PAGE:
Indeed, Joe spends most of the film agonizing over whether he was the first man to let go, whether their combined weight might have brought down the balloon and saved the doctor, and whether his act was selfish, cowardly, or maybe even “all he could do,” as his friend Robin (Bill Nighy) and his wife Rachel (Susan Lynch) suggest. He continues to lecture his auditorium full of university students, about the meaningless biology of sex and the delusion of romance, and Claire returns to her art (she’s a well-reviewed sculptor, most recently the subject of a feature in the Guardian).


Joe starts acting all Close Encounters, sketching balloons on scraps of paper and trying to reconstruct the event in his living room, filling party balloons with a hairdryer. His obsession is soon conveniently embodied when Jed arrives at his doorstep, suggesting they should “talk about what happened.” At first intrigued, even willing to mollify his strange visitor, Joe is soon put off by what seems his awkward intimacy, a sense of nearness without trust or understanding. His resulting uneasiness leads Joe to lash out at friends and relatives, whose carelessness he now sees as meaning something, though just what, he can’t say.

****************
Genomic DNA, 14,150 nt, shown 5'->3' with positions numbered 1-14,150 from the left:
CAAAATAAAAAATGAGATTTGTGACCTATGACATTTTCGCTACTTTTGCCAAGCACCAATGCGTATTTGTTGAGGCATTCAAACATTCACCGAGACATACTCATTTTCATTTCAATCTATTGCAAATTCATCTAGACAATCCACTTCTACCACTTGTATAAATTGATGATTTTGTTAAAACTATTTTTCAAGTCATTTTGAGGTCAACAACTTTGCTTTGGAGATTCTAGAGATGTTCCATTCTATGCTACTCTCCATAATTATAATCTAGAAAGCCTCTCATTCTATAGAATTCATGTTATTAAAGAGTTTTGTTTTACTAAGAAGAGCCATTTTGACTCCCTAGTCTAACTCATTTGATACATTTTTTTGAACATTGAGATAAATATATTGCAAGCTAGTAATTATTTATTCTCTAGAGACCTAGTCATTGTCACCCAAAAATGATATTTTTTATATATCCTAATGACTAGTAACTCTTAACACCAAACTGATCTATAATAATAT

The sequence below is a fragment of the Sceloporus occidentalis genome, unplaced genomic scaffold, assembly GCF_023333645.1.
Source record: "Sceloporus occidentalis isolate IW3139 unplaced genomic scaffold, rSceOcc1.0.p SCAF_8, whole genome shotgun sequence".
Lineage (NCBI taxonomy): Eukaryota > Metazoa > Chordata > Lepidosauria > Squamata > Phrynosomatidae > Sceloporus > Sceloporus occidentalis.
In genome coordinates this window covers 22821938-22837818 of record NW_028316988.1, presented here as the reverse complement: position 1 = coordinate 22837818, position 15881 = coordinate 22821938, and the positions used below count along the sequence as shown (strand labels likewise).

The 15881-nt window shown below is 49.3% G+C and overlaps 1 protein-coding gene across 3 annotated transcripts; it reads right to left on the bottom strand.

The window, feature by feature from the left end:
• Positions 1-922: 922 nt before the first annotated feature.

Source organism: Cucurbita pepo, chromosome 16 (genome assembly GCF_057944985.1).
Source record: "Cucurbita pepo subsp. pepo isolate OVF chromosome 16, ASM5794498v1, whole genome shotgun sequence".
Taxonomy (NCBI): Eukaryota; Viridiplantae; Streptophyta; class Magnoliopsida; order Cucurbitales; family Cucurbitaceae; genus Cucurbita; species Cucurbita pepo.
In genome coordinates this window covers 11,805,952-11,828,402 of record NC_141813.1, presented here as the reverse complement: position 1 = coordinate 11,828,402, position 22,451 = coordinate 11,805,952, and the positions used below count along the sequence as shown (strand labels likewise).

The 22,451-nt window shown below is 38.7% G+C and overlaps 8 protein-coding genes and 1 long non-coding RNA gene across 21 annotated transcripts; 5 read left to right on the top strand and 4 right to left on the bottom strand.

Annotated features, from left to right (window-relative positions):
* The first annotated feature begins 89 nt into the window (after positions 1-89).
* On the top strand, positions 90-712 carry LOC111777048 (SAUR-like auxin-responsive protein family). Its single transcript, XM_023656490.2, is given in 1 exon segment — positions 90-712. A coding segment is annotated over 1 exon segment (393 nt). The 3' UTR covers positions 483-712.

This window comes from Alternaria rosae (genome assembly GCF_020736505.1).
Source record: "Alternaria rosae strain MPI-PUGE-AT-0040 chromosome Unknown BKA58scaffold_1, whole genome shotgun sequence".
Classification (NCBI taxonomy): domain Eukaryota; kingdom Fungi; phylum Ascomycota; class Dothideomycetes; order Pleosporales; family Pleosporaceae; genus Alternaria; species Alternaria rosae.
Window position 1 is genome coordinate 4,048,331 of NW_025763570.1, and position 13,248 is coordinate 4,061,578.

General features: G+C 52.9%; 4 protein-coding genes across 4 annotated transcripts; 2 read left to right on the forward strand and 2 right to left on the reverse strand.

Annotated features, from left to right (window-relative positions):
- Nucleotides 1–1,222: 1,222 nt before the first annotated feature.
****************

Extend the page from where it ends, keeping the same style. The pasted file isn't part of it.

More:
By the time Jed is full-on, Glenn-Closeishly stalking him—in restaurants, bookstores, his classroom—Joe is quite unable to manage his own feelings about it. Now, he wants meaning, however mythic, and can’t summon it. And so he starts to think that his longstanding resistance to meaning—specifically, romantic, idealistic, desirous meaning—might have been behind his decision to let go.


As far as Joe can see, as he’s increasingly wrapped up in his unmooring, Claire is unsupportive. He visits her at work—her studio or a warehouse where her team is making castings—where she’s too busy to appreciate his unease; “Maybe he’s lonely,” she offers. In desperation, Joe hurtles into his undone plan for that fateful day (which included champagne and a ring), asking Claire to marry him. By now, though, Claire has seen an alarming side of Joe, and she’s afraid too. They eat the tempura she’s made for his birthday, their silence amplified by their crunching, until she’s “had enough,” and starts slamming dishes, trying to clean up the mess she can’t figure out. He looks on her face and can’t see himself; she sees in him frustration and fearful aggression, not exactly the man she thought she loved.


At the same time, Jed sees in his new “soulmate” Joe everything he believes, and in Claire, a threatening “bitch.” It’s here that Enduring Love slides into a set of ugly clichés, as Jed becomes the homosexual menace, Joe the righteously phobic aggressor, and Claire the object onto which both men project their meanings. And she, faultless reflective surface that she is, can only become what they need.

Cynthia Fuchs is director of Film & Media Studies and Associate Professor of English, Film & Video Studies, African and African American Studies, Sport & American Culture, and Women and Gender Studies at George Mason University.